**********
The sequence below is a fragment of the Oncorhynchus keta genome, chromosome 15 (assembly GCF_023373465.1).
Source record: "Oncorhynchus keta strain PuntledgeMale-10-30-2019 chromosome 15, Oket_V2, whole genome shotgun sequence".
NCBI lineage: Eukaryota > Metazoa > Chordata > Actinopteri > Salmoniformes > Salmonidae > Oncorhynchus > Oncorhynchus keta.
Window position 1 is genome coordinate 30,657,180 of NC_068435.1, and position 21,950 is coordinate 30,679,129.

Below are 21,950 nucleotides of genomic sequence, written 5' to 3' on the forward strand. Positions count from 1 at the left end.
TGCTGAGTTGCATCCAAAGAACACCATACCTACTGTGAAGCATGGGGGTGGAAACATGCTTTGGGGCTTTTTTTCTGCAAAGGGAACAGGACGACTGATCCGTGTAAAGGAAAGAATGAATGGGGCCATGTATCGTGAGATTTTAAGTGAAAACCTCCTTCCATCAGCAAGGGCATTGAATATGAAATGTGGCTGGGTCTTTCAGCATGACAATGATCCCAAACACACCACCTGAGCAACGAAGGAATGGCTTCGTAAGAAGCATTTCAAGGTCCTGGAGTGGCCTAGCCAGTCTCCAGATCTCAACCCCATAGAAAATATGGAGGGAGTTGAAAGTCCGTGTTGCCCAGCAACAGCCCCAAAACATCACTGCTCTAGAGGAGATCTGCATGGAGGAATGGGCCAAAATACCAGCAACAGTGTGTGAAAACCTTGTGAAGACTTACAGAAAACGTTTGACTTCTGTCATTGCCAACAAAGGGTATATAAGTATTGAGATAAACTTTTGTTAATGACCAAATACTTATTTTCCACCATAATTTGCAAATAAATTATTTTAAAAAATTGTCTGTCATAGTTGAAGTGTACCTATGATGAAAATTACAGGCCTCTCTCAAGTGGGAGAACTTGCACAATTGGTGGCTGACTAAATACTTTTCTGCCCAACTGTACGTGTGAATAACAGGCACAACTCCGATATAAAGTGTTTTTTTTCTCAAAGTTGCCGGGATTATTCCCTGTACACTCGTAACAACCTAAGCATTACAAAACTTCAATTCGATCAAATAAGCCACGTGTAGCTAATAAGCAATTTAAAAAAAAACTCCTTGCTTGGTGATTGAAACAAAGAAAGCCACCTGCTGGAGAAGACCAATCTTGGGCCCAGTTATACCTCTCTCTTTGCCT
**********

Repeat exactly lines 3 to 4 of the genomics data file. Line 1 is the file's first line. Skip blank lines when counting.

NCBI lineage: Eukaryota > Metazoa > Chordata > Actinopteri > Salmoniformes > Salmonidae > Oncorhynchus > Oncorhynchus keta.
Window position 1 is genome coordinate 30,657,180 of NC_068435.1, and position 21,950 is coordinate 30,679,129.